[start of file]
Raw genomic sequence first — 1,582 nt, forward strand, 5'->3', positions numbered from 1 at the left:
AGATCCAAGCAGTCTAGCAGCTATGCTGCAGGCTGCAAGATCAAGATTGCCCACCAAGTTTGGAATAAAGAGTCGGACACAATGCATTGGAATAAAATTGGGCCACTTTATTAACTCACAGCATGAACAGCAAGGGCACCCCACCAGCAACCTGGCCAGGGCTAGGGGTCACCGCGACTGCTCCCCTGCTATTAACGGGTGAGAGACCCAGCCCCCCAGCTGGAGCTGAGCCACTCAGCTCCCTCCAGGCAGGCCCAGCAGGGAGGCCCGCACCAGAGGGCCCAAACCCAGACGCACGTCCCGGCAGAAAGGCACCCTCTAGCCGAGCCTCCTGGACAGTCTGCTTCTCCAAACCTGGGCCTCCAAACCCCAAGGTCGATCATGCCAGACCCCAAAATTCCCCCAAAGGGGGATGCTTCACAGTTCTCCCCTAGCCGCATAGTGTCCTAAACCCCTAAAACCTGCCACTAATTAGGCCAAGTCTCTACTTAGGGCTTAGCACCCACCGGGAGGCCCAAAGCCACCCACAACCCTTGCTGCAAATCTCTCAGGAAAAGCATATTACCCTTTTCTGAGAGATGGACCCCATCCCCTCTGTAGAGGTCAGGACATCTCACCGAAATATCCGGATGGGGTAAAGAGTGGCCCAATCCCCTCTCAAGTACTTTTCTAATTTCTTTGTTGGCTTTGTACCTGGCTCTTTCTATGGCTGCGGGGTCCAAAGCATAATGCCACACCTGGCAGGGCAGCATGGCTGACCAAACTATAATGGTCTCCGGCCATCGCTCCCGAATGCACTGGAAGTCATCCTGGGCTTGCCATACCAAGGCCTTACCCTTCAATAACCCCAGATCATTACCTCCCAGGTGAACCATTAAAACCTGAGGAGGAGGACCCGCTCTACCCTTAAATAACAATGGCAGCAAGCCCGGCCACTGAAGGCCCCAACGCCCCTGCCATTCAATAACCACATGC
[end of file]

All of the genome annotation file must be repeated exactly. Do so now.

Raw genomic sequence first — 1,582 nt, forward strand, 5'->3', positions numbered from 1 at the left:
AGATCCAAGCAGTCTAGCAGCTATGCTGCAGGCTGCAAGATCAAGATTGCCCACCAAGTTTGGAATAAAGAGTCGGACACAATGCATTGGAATAAAATTGGGCCACTTTATTAACTCACAGCATGAACAGCAAGGGCACCCCACCAGCAACCTGGCCAGGGCTAGGGGTCACCGCGACTGCTCCCCTGCTATTAACGGGTGAGAGACCCAGCCCCCCAGCTGGAGCTGAGCCACTCAGCTCCCTCCAGGCAGGCCCAGCAGGGAGGCCCGCACCAGAGGGCCCAAACCCAGACGCACGTCCCGGCAGAAAGGCACCCTCTAGCCGAGCCTCCTGGACAGTCTGCTTCTCCAAACCTGGGCCTCCAAACCCCAAGGTCGATCATGCCAGACCCCAAAATTCCCCCAAAGGGGGATGCTTCACAGTTCTCCCCTAGCCGCATAGTGTCCTAAACCCCTAAAACCTGCCACTAATTAGGCCAAGTCTCTACTTAGGGCTTAGCACCCACCGGGAGGCCCAAAGCCACCCACAACCCTTGCTGCAAATCTCTCAGGAAAAGCATATTACCCTTTTCTGAGAGATGGACCCCATCCCCTCTGTAGAGGTCAGGACATCTCACCGAAATATCCGGATGGGGTAAAGAGTGGCCCAATCCCCTCTCAAGTACTTTTCTAATTTCTTTGTTGGCTTTGTACCTGGCTCTTTCTATGGCTGCGGGGTCCAAAGCATAATGCCACACCTGGCAGGGCAGCATGGCTGACCAAACTATAATGGTCTCCGGCCATCGCTCCCGAATGCACTGGAAGTCATCCTGGGCTTGCCATACCAAGGCCTTACCCTTCAATAACCCCAGATCATTACCTCCCAGGTGAACCATTAAAACCTGAGGAGGAGGACCCGCTCTACCCTTAAATAACAATGGCAGCAAGCCCGGCCACTGAAGGCCCCAACGCCCCTGCCATTCAATAACCACATGC